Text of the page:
| WARSAW, July 9
WARSAW, July 9 ING Groep and BNP
Paribas are interested in buying Polish bank BGZ
if parent Rabobank puts it up for sale, two
sources said, in a deal that would mark further consolidation in
the country's banking sector.
Foreign banks control most of the Polish banking sector, but
several are seeking to pull out of the country to boost capital
positions hit by the global economic crisis.
Those remaining are using such opportunities to strengthen
their positions in the sector, which for years has been under
strict regulator supervision and has been relatively healthy in
comparison with those of many other European nations.
Rabobank, the Netherlands' largest retail bank, said last
month it was "looking at strategic options" for its mid-sized
Polish subsidiary after local media reported it may sell the
unit this year in a deal that could be worth about 2.8 billion
zlotys ($828 million).
"ING and BNP are the ones to watch. They are the most
interested in BGZ," a legal source in the industry said.
A banking source said: "ING has been struggling to persuade
Amsterdam and Brussels to lift the investment ban put on them in
relation to the state aid they received. For them, BGZ would
give them the scale they need to reach third position in the
Polish banking sector in terms of assets."
ING and BNP declined to comment on the matter. Both have
Polish outlets - ING Bank Slaski and BNP Paribas Bank
ING was bailed out by the Dutch state in 2008. The European
Commission has ordered several banks that took state aid to sell
assets, and also imposed restrictions on some that prevents them
paying dividends, offering market-leading rates of interest or
European Commission competition policy spokesman Antoine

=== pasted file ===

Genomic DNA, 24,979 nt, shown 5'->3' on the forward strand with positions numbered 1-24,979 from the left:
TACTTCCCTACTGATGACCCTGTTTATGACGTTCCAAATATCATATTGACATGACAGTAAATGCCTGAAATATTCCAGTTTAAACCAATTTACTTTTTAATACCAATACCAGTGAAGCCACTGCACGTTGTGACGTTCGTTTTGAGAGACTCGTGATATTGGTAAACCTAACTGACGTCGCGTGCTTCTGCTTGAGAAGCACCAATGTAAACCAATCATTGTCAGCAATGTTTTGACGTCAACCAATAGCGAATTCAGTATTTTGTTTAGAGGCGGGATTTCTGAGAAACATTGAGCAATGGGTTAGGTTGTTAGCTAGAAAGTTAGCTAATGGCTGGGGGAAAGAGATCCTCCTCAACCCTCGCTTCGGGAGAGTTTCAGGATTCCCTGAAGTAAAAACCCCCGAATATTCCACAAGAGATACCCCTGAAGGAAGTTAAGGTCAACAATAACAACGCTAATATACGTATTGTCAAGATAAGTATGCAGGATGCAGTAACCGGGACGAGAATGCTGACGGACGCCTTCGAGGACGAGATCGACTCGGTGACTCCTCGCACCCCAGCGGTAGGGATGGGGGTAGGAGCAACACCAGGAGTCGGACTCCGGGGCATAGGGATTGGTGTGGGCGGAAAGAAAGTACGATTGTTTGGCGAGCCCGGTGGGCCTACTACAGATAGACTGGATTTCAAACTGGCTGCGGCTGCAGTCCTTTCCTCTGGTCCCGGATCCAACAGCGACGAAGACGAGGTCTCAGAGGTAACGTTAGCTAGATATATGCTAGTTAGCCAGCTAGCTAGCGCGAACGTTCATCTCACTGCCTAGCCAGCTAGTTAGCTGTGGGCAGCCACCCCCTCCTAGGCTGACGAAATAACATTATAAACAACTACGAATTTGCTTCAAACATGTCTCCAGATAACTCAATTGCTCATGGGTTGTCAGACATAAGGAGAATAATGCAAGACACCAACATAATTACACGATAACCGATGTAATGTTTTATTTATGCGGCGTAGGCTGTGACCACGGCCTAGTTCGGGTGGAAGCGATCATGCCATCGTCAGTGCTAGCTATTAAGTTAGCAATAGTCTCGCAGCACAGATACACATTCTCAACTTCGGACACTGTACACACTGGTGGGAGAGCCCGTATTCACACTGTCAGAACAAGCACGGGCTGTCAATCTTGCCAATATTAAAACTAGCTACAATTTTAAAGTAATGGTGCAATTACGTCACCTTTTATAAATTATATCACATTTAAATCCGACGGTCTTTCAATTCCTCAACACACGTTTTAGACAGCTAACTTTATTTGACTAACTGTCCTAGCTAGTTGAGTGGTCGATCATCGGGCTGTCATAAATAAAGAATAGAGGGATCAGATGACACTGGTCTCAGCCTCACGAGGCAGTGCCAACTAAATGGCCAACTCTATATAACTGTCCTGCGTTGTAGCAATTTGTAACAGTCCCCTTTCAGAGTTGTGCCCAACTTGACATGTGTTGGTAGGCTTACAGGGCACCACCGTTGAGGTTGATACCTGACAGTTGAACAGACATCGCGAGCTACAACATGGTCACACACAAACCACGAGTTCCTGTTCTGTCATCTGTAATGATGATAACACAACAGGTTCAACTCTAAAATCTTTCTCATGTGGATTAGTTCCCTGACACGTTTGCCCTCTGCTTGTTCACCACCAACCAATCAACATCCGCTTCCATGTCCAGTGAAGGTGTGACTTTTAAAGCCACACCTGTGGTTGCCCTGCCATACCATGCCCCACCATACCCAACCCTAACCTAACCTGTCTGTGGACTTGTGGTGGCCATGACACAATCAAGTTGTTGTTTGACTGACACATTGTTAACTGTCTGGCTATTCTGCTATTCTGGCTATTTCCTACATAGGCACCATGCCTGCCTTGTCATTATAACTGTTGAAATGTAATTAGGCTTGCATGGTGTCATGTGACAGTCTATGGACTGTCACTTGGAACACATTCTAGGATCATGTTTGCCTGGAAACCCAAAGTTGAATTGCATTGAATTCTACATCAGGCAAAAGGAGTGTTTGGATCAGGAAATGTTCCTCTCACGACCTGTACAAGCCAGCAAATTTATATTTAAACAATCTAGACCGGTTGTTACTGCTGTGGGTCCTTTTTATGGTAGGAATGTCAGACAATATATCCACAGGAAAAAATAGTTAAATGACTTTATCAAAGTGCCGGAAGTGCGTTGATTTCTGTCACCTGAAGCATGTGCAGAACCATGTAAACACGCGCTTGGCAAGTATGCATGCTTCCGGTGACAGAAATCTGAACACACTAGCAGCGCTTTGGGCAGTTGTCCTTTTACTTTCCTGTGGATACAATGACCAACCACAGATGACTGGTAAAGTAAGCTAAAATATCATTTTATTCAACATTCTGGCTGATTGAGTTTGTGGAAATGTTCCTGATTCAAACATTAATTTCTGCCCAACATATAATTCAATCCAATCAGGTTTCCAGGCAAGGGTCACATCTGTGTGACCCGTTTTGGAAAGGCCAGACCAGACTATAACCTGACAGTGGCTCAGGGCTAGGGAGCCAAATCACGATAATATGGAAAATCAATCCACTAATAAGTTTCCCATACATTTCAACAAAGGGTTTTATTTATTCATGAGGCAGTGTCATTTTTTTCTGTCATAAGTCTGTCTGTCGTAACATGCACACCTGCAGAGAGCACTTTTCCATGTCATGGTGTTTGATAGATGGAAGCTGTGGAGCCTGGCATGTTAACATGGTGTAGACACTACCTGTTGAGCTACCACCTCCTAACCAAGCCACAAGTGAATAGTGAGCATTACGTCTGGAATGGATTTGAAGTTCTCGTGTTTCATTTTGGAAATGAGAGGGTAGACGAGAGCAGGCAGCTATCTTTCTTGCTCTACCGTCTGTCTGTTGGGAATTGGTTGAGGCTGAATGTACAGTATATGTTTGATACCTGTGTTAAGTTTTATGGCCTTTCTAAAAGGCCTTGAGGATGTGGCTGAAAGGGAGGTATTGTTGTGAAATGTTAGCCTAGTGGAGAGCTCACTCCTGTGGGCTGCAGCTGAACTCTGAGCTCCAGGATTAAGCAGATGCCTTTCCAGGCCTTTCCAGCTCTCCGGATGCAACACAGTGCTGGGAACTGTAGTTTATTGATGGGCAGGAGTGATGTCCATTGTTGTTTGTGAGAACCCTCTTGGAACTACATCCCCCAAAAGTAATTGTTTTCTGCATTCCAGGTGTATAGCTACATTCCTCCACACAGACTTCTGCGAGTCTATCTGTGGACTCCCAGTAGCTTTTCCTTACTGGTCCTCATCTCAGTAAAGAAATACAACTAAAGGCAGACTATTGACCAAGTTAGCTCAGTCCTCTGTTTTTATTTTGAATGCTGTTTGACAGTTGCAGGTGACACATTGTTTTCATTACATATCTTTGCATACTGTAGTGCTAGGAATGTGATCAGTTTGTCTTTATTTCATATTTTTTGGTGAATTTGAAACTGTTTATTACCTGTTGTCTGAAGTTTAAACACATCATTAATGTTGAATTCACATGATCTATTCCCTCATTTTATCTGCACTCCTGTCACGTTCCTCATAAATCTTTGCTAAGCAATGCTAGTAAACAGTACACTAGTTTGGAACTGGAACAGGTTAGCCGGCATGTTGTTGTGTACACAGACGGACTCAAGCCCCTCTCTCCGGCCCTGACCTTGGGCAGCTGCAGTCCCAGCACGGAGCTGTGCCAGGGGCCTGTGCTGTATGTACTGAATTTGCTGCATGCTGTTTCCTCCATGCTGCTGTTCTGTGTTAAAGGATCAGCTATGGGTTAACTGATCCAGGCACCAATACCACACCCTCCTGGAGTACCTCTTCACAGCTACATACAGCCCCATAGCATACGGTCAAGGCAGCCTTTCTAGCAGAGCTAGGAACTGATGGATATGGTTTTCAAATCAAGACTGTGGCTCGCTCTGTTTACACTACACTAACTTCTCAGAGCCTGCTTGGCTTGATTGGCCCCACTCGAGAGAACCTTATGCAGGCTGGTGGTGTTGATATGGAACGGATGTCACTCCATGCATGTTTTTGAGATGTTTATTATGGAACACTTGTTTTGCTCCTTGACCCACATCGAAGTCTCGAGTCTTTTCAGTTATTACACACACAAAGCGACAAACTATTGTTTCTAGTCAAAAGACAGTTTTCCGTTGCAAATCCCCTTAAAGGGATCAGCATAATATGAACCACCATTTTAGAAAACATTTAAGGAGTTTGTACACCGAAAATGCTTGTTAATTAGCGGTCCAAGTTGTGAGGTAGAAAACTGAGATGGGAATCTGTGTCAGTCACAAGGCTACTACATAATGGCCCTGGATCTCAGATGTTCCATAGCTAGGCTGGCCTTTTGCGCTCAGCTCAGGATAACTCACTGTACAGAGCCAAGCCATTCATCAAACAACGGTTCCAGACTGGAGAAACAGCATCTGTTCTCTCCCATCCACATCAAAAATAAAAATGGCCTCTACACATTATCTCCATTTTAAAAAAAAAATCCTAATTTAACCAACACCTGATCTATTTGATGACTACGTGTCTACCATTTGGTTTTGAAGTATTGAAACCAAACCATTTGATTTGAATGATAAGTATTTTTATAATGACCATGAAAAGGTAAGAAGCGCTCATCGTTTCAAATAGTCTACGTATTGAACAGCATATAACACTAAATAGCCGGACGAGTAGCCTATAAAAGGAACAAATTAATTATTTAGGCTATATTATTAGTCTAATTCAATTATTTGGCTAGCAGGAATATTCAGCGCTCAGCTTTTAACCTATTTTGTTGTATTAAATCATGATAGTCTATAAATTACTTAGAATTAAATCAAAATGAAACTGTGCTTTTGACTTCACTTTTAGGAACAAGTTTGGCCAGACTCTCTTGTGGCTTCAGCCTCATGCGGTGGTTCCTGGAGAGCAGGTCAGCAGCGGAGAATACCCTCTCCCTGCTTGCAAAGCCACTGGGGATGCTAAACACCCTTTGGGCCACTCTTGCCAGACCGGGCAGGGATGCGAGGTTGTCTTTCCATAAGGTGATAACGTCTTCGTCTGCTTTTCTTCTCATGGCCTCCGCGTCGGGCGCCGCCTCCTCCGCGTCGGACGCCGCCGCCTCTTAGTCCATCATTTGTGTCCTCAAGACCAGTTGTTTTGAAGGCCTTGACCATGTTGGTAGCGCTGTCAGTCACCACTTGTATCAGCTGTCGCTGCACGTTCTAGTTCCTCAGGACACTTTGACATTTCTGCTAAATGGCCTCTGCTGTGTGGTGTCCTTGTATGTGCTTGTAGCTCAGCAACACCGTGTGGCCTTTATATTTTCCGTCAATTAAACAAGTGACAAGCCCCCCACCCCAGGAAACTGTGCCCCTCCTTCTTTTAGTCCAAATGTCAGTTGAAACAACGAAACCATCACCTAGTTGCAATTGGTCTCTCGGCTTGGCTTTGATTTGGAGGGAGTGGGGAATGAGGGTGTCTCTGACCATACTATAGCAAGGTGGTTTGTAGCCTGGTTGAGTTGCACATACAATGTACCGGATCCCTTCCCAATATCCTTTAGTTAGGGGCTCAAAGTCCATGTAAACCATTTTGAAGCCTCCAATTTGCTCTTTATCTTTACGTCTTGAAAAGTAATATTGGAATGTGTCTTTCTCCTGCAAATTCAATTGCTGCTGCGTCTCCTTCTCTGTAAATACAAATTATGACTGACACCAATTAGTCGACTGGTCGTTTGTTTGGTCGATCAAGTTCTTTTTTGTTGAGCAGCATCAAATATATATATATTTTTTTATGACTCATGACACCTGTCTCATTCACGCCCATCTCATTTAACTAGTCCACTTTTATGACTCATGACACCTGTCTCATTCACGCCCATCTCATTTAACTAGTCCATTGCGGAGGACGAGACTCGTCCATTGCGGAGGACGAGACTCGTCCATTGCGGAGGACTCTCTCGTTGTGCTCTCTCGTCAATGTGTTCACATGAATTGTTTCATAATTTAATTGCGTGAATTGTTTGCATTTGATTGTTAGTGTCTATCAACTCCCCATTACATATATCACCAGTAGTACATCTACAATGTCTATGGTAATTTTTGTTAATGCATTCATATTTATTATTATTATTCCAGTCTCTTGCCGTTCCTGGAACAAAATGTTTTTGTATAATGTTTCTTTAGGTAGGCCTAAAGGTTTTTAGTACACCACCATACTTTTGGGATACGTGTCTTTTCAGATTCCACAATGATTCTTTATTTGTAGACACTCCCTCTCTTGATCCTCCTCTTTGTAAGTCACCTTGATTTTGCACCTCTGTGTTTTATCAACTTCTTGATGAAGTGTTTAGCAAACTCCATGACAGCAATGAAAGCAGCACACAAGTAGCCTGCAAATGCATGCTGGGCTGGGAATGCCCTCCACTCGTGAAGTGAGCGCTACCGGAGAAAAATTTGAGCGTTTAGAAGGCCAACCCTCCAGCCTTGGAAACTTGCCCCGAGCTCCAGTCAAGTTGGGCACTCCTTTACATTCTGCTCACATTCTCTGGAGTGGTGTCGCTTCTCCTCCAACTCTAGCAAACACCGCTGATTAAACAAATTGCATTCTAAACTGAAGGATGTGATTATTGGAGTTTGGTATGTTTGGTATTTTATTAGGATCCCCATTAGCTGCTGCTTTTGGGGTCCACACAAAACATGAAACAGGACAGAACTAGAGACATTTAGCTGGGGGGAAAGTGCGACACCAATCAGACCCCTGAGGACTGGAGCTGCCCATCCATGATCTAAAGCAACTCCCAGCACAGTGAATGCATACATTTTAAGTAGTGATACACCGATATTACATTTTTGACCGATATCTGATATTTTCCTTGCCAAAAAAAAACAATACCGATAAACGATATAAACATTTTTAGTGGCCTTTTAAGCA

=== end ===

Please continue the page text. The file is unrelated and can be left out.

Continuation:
Colombani also declined to comment, but said ING's restructuring
plan approved by the EU regulator in 2012 keeps the acquisition
ban in place until 2015 unless the bank can prove buying a rival
is key to preserving financial stability or market competition.
BNP is one of the best-capitalised banks in Europe with a 10
percent Tier 1 capital ratio, in line with Swiss UBS and ahead
of domestic peers Societe Generale and
semi-cooperative Credit Agricole.
Western banks entered Poland in the mid 1990s after the
country overturned communism and encouraged them to invest in
ailing Polish banks.
In recent years, Commerzbank's BRE Bank,
Millennium BCP's Bank Millennium and
UniCredit's Bank Pekao have all been tipped
to be put up for sale. But few deals have actually materialised.
Banco Santander last year trumped Poland's largest
bank PKO BP to buy Bank Zachodni WBK and
merged it with KBC's Kredyt Bank.
State-controlled giant PKO fought back last month when it
snatched Swedish Nordea's Polish business for
2.83 billion zlotys.
($1 = 3.3821 Polish zlotys)
($1 = 0.7773 euros)
(Writing by Adrian Krajewski; Additional reporting by Sara Webb
in Amsterdam, Foo Yun Chee in Brussels, Laurent Lionel and
Christian Plumb in Paris; Editing by Pravin Char)